I think those are the questions posed by the original game, and in my opinion it works wonderfully. But at the time The Stanley Parable was just a novelty for me, the new edition changed everything.

New Paragraph: Ultra Deluxe Edition
[This part obviously contains spoilers]

How do you make a sequel? The Ultra Deluxe Edition deconstructs this whole concept. The name of the game implies it's just an enhanced version, but at one point in the game the whole main menu becomes "The Stanley Parable 2". You have a part in which the game explores some random ideas for what might be a sequel to the game, they all seem absurd, then they're thrown into the game and completely change how you experience it. I think the best example of this is "The Bucket"

At one point the narrator introduces "The Reassurance Bucket": an item that is supposed to help you with finding the right way, comfort and reassurance in your choices. Then all the original endings change acknowledging the bucket. I personally grew used to the bucket and for some bizarre reason formed an "emotional connection" with it. The game succeeded in delivering a completely new experience (something worthy of a sequel) by just adding a bucket and changing some lines of dialogue.

But the part that resonated with me the most was The Skip Button Ending:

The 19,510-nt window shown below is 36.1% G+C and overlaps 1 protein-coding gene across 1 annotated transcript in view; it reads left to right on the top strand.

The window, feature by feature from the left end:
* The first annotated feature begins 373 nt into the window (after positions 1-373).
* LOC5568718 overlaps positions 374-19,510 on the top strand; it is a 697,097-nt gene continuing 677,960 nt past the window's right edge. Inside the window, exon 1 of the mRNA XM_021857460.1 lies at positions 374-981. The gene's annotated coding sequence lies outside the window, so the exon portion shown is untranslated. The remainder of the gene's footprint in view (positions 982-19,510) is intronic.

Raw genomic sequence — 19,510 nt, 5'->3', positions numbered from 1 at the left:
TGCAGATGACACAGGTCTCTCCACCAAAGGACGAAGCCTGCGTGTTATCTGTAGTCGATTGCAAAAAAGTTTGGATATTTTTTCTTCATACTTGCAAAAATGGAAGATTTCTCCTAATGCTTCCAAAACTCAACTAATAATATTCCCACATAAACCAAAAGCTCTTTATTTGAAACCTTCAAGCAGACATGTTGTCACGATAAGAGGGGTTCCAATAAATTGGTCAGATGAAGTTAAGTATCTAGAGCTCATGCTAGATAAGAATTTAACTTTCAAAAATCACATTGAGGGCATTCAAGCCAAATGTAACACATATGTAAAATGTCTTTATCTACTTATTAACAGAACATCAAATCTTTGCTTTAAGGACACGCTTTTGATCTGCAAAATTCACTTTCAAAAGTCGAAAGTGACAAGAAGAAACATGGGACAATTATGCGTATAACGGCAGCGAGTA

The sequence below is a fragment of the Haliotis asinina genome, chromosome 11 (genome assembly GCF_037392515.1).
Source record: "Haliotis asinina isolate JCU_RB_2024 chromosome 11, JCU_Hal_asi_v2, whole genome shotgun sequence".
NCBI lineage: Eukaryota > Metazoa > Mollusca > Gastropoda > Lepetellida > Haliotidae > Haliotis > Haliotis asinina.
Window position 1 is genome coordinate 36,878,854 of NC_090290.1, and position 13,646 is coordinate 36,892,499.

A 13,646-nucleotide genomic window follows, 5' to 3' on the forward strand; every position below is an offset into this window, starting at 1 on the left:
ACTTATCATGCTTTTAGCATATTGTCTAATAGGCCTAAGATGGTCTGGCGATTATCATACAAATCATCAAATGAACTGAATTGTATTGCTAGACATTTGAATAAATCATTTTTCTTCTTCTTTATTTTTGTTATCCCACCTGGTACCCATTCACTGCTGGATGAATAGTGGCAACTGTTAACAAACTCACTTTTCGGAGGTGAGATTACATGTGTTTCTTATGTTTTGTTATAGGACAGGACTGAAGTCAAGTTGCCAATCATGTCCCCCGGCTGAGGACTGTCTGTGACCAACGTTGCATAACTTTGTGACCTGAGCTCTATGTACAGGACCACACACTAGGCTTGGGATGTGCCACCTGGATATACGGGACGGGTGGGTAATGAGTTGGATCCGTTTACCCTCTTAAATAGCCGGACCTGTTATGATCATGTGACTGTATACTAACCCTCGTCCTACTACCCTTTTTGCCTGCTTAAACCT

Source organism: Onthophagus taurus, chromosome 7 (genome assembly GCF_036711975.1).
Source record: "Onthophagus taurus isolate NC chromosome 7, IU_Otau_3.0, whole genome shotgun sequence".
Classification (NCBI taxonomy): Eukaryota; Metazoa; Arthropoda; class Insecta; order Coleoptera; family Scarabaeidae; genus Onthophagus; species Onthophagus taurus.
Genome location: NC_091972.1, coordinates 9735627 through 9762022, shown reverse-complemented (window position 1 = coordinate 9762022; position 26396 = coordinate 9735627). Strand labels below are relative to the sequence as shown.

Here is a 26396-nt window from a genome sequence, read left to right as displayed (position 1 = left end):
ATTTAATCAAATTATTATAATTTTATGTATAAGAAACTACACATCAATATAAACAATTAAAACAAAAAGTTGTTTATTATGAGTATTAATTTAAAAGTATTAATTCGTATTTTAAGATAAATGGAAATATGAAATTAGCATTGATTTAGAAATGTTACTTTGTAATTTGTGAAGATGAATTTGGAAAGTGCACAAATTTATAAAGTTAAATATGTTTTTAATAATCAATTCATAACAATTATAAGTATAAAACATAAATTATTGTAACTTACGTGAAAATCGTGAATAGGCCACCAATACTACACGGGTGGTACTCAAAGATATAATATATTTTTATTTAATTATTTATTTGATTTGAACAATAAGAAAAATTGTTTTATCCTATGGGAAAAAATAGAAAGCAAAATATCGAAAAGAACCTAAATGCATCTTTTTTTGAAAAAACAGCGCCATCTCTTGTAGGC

The first time you get to experience the new content ends up with a disappointed narrator because of the lack of it. You go on a trip down memory lane with the narrator revisiting the original reviews for the first game and thinking about how great it was. Then suddenly Steam reviews appear. They're negative but bring points that some people would consider reasonable. The narrator reads some of them and agrees with the necessity of adding a "skip button" in the game to skip the rambling monologues (which, keep in mind, are the most important part of the game), and then he adds one.

You, as a player, now have the ability to skip dialogue, except that every time you do you skip more of it. 30 seconds, a minute, an hour, two weeks. You, as Stanley, as the character, stand still for the whole duration and don't notice the skip. The narrator on the other hand lives inside the game. Does a game exist without a player? He keeps talking, he feels alone, he begs you not to skip his dialogue.

As you skip more and more the narrator becomes unstable, rambles a lot and seems to become crazy. Then you have just silence. Centuries pass and you're left with a destroyed room, no one talking, a wasteland outside. You go out, walk a bit and then the game restarts, there was nothing to do either.


This links back to the beginning of my review. Whose game is The Stanley Parable? Is it Davey's? Is it the studio's or the players'? How does it feel to go against the wishes of your user base when you want to preserve artistic or functional integrity of a product? I felt desperation in that ending, and a desire to just do whatever one wants to do. I felt connected to it because I also develop small games, I also develop small products and whenever someone asks (or demands) a feature it's either